Today marks one year to the day since I stepped on the bikini stage at OCB Nationals in Laurel, Maryland and won my IFPA pro card. That was an exciting weekend, no doubt, and probably one of my prouder accomplishments to date.
It’s now been 365 days, and a lot has changed since then. I figured it would be appropriate to write a follow-up post detailing what I’ve been up to – with my physique, with my training goals, and general fitness-related updates. Moreover, I wanted to reflect on my overall journey with my mindset and attitude toward diet and exercise over the past 12 years.
But First, a Recap
As a refresher, I won first place at the OCB West Coast Classic in Tampa, Florida on November 2014 and took almost a full year off to prepare for the next step. It was my first time back on stage in three and a half years after competing once in the NPC federation. Here’s a post that I wrote right after my comeback discussing why I decided to compete again.
I switched gears to prepare for my first powerlifting meet and, after four months of dedicated training, competed in the 100% Raw federation in Tucson, Arizona in the 105lb weight class. I squatted 165lbs, benched 105lbs, and deadlifted 226lbs. I wrote up two guest posts for my trainer Bret Contreras pertaining to this journey: one during my prep, Switching Focus from Bikini to Powerlifting, and Post Powerlifting Meet Reflections, written immediately after.
After that, I coasted for a bit. I continued to train hard and eat mostly well, but I didn’t actively diet throughout the summer. This is because I’d made a concerted effort to stay leaner in my offseason rather than fluctuating upwards of 20lbs as I’d previously done before, and therefore there was no need to start the fat loss process so soon.
Though I’d been eyeing OCB Nationals for a while, I didn’t want to jump the gun. I wanted to ensure that I was ready both physically and mentally and that I’d have the bandwidth to make another contest prep the top priority in my life for a few months. I knew my mindset would have to be in the right place to bring my best package, and it wouldn’t be worth it to me to compete again if I hadn’t improved.
Towards the end of the summer, I decided to go for it. My workouts were fun, my calories were at a healthy intake, and most importantly, I felt the itch to step up on the bikini stage. I wanted to do this.
My prep ended up being rather unconventional, and it went a little like this:
- I dieted for six short weeks followed a macros-based approach – I had set grams of protein, carbohydrates, and fats to hit per day, but it was ultimately up to me to figure out what and how much to eat to fit those numbers. Most of my food choices were nutrient-dense, but I made room for a small portion of treats in my diet to increase enjoyment of the program and keep dietary adherence high. This is a concept known as flexible dieting. Below is an example of a full day’s worth of eats for me.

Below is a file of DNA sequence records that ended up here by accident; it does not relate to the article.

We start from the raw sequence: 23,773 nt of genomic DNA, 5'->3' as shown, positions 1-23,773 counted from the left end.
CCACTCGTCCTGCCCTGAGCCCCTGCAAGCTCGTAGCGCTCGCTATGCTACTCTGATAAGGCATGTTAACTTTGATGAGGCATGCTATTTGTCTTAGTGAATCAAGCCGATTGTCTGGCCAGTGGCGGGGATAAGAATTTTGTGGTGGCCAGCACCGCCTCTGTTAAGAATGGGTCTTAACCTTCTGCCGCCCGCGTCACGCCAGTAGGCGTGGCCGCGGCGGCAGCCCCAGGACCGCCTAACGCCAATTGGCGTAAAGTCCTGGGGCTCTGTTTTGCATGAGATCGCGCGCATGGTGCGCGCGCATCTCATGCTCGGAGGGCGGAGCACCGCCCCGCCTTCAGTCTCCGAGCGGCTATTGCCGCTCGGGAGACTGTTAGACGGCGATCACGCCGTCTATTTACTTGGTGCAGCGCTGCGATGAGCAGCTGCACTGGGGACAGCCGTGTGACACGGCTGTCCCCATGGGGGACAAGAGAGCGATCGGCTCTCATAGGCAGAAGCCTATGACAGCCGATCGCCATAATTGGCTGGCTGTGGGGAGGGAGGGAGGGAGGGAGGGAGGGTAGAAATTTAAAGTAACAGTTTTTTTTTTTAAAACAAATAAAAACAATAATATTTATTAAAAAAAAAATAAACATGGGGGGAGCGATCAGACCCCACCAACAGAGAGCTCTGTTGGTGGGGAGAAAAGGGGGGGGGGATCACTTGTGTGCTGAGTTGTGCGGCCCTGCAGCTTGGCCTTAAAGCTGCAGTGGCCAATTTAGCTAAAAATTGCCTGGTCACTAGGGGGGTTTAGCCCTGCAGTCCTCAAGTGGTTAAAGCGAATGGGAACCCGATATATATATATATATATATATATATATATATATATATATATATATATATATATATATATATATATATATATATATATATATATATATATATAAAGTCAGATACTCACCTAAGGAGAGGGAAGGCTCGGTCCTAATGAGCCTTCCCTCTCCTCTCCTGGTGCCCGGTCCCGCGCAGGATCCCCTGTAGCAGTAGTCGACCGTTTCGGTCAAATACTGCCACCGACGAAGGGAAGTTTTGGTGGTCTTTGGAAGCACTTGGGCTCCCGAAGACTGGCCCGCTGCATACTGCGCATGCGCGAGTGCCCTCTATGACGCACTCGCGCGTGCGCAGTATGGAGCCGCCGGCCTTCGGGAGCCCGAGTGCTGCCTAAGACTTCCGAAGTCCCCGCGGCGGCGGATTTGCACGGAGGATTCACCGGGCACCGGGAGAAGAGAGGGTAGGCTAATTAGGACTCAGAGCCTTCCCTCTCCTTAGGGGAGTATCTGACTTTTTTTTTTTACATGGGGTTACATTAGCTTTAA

- More specifically, I decided to eat a Snickers bar. Every day. For 70 days straight. While in a caloric deficit. I did this for a number of reasons, but mainly, I wanted to demonstrate that junk food was not inherently fattening so long as you were smart about your nutrition strategy. I wrote A Snickers a Day Keeps the Cravings Away: A Case for Flexible Dieting divulging all the juicy (and sugary!) details about that experiment.
- My workout regimen consisted of four days of full-body lifting sessions and four 10-minute glute circuits per week under the watchful eye of my coach Bret Contreras. I didn’t do any formal cardio, and my sessions rarely ever extended beyond an hour. Rather than running myself into the ground in the gym, I let my diet do the majority of the work in helping to shed body fat.
- Because I hadn’t ballooned up in weight in my offseason, I didn’t have to lean out all that much more. I started my prep at 5’2″ 110lbs and ended the dieting stint six weeks later at 105lbs, which meant that I lost approximately 0.83lbs of bodyweight per week. This was in stark contrast to my 20-week prep the year prior. Mentally, this was far more tolerable for me and afforded me the rest of my time and energy to devote to other areas of my life.
OCB Nationals ended up being an incredible experience for me. I flew out to the east coast with no expectations. All I knew was that I had polished my posing and overall presentation big time (thanks to Karey Northington!) and that this was the best my physique had looked (thanks to joint efforts between myself and Bret).
On the big day, I won my height class and, after passing a drug test, was awarded my IFPA bikini pro card.
What I’ve Been Up to Since Then
Despite an incredibly short prep, I was still very much mentally fatigued by the end. There was no way I’d be able (or willing) to continue to give my all for another show, and I knew that my physique would need work to be competitive in the professional ranks. I therefore made the decision to dive into the offseason. And boy, was it fun!